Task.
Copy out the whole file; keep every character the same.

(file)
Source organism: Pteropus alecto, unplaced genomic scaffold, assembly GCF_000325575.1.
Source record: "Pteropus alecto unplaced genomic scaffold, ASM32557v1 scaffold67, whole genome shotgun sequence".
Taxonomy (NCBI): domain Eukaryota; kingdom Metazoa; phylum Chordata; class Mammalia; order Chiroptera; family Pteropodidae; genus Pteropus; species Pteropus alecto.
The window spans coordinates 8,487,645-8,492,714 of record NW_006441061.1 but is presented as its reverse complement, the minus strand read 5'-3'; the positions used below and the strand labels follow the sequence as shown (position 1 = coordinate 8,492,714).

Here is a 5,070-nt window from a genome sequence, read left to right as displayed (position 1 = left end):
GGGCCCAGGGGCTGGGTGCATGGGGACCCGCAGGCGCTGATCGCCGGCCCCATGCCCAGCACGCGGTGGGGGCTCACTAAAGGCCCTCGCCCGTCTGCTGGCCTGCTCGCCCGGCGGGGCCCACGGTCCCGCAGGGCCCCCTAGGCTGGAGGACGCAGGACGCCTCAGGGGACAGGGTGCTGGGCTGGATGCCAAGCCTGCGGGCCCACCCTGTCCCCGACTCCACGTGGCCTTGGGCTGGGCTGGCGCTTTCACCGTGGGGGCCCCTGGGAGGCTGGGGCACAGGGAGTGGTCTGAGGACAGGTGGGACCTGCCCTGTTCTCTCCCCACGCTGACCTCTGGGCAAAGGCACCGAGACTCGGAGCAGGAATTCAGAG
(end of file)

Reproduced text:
Source organism: Pteropus alecto, unplaced genomic scaffold, assembly GCF_000325575.1.
Source record: "Pteropus alecto unplaced genomic scaffold, ASM32557v1 scaffold67, whole genome shotgun sequence".
Taxonomy (NCBI): domain Eukaryota; kingdom Metazoa; phylum Chordata; class Mammalia; order Chiroptera; family Pteropodidae; genus Pteropus; species Pteropus alecto.
The window spans coordinates 8,487,645-8,492,714 of record NW_006441061.1 but is presented as its reverse complement, the minus strand read 5'-3'; the positions used below and the strand labels follow the sequence as shown (position 1 = coordinate 8,492,714).

Here is a 5,070-nt window from a genome sequence, read left to right as displayed (position 1 = left end):
GGGCCCAGGGGCTGGGTGCATGGGGACCCGCAGGCGCTGATCGCCGGCCCCATGCCCAGCACGCGGTGGGGGCTCACTAAAGGCCCTCGCCCGTCTGCTGGCCTGCTCGCCCGGCGGGGCCCACGGTCCCGCAGGGCCCCCTAGGCTGGAGGACGCAGGACGCCTCAGGGGACAGGGTGCTGGGCTGGATGCCAAGCCTGCGGGCCCACCCTGTCCCCGACTCCACGTGGCCTTGGGCTGGGCTGGCGCTTTCACCGTGGGGGCCCCTGGGAGGCTGGGGCACAGGGAGTGGTCTGAGGACAGGTGGGACCTGCCCTGTTCTCTCCCCACGCTGACCTCTGGGCAAAGGCACCGAGACTCGGAGCAGGAATTCAGAG